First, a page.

Pedagogies for Change…infed.org and Martin Buber

I want to give a “shout out” to an online resource I refer to from time to time in my own research on things educational - infed.org.

They describe themselves as “millions of users and hundreds of pages exploring education, learning and community. We specialize in the theory and practice of informal education, social pedagogy, lifelong learning, social action, and community learning and development.”

I find infed particularly useful for readable pieces on educational researchers and educational ideas.

It is the type of site that is non-threatening to the person not trained in research and also useful to the researcher who needs some insight into an aspect of education.

Have a look at their full list of “Thinkers and Innovators” here.

I rather like the one on Martin Buber and the acknowledgement of his focus on relationship and the dialogical nature of existence. I wonder what Buber would have made of social-media?

I like to think though that he too might have used infed.org.

Photo: The picture of the Martin Buber stamp is taken from from Flickr and is reproduced under a Attribution-NonCommercial-ShareAlike 2.0 Generic (CC BY-NC-SA 2.0) Creative Commons licence. The photostream is listed as ‘On Being’. photos/speakingoffaith/4970374742/

Stepping back and Returning…

My last posting on eLearningIsland was on June 7th, rather a long time ago in the digital scheme of time.

I have been abroad in Spain and Austria and have also changed my job, with a move from Portmarnock Community School and the classroom to the Junior Cycle Team and the implementation of whole-school Continuing Professional Development.

I will write about that move shortly.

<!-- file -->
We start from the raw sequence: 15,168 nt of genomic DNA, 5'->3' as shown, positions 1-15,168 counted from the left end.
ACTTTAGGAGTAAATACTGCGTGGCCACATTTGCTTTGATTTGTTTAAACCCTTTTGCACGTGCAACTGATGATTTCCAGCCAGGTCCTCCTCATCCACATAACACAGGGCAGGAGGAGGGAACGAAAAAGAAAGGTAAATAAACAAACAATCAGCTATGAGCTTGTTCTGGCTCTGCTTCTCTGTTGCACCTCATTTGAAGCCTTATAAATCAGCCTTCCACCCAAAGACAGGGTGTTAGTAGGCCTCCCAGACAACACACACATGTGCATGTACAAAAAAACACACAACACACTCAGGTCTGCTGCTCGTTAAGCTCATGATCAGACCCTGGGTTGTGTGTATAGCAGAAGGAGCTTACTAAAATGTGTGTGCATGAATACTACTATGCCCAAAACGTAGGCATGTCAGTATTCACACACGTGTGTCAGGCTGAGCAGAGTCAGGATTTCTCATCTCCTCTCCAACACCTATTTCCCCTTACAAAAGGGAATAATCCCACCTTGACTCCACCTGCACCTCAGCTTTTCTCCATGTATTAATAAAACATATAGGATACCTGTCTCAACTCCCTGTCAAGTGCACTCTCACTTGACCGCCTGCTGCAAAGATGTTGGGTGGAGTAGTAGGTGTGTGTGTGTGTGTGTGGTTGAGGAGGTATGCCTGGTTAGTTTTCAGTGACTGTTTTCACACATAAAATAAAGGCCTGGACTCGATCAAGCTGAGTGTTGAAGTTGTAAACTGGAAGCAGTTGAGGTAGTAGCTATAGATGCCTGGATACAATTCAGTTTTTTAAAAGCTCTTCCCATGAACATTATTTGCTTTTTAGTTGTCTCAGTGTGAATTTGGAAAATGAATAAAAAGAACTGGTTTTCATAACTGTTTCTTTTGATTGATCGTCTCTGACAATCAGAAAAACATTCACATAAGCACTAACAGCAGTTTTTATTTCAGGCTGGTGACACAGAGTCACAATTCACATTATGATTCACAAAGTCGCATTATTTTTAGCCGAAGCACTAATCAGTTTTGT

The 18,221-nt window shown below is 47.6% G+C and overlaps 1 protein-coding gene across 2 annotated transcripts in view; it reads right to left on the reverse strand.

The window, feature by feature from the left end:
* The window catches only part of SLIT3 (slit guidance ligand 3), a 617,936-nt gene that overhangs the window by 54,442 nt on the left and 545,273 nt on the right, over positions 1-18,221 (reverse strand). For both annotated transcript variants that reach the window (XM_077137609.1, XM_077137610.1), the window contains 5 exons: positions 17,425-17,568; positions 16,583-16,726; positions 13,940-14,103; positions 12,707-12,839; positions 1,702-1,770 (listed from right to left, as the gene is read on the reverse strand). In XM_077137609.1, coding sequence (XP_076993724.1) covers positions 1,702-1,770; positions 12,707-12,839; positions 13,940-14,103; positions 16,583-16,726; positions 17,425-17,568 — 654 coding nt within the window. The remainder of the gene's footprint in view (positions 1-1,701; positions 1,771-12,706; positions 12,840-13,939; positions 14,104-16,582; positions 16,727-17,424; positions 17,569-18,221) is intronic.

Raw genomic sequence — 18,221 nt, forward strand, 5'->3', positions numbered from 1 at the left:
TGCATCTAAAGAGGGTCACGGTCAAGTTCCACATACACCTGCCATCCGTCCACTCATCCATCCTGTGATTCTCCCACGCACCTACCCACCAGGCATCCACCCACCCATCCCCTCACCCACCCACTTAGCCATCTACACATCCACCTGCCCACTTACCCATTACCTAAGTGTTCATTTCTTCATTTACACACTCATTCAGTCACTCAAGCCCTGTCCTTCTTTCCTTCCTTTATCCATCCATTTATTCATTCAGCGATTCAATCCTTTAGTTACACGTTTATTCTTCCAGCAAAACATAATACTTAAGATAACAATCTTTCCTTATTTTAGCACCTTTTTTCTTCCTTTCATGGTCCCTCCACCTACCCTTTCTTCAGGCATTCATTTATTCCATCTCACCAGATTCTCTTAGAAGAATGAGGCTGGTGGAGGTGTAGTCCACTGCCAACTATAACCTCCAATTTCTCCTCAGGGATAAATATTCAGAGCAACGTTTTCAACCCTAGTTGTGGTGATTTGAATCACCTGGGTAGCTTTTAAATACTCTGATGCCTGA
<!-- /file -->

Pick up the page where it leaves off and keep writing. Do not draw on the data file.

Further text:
Being away presents a dilemma for some bloggers – some suggest recycling old posts and scheduling them on say a weekly basis. I think not!

I was just reading an editorial by Diana G. Oblinger in the May/June issue of the Educause Review Online. It is entitled “The Post-Digital Potential of Man and Machine” (here) and is an interesting short piece on the digital-humanities.

Oblinger writes “The human and the digital are increasingly inseparable“. And yet we need to make decisions about the inseparable and the separable and times when we must act on both.

Stepping back from the weekly blog is healthy and educative – it allows me to re-imagine ideas without a rush to write them for the next posting.

Yet there is now an anxiousness to blog again on a regular basis – someplace within that anxiousness are Oblinger’s ideas about man controlling the machine and the machine controlling man!

Time to take control again!

Image credit: The Image above is entitle Man and Machine and is in the public domain (details here).

The New Learning Outcomes…

I was reviewing Jenny Luca’s  excellent presentation to EduTech2014 (here and embedded at the bottom of this post) when I came  across a reference to a recent paper that made me sit up!

It is called A Rich Seam: How New Pedagogies Find Deep Learning (here PDF 99 pages) and is written by Michael Fullan and Maria Langworthy.

Fullan is well known for his work on whole system reform and on advocating technology as a support to creative pedagogy. He wrote elsewhere that pedagogy has to be in the driving seat where technology is concerned. Langworthy is a major researcher in the educational space and writes on the future of learning.

Well, what made me sit up! There is a section entitled The New Learning Outcomes (p.64) which makes some very profound claims.

fullan

“…the “average impact” of the new pedagogies’ strategies in terms of a student’s additional months of progress beyond the average, is over seven months Such high-yield teaching strategies result in significantly more learning per year for the same investment. Over the course of a student’s schooling, the cumulative impact could be quite dramatic.

The challenging bit for teachers and students is that the new pedagogies require teachers and students to work side by side …Throughout the process, teachers and students continuously monitor the learning process, analysing what moves the learning forward most effectively, then refining or changing strategies to find what works best

This requires very hard work in redefining learning and in giving visible examples to those who may be skeptical. Fullan and  Langworthy do this.

Indeed, there is an example of good practice from Ireland. It is from Kate Murray, a teaching principal at Clontuskert, National School. Murray is quoted “When teachers and students connect the learning, it makes learners feel less like cogs in machines, and more like learning is something that is natural, instinctive and embedded in their aspirations and their world”(p.16).


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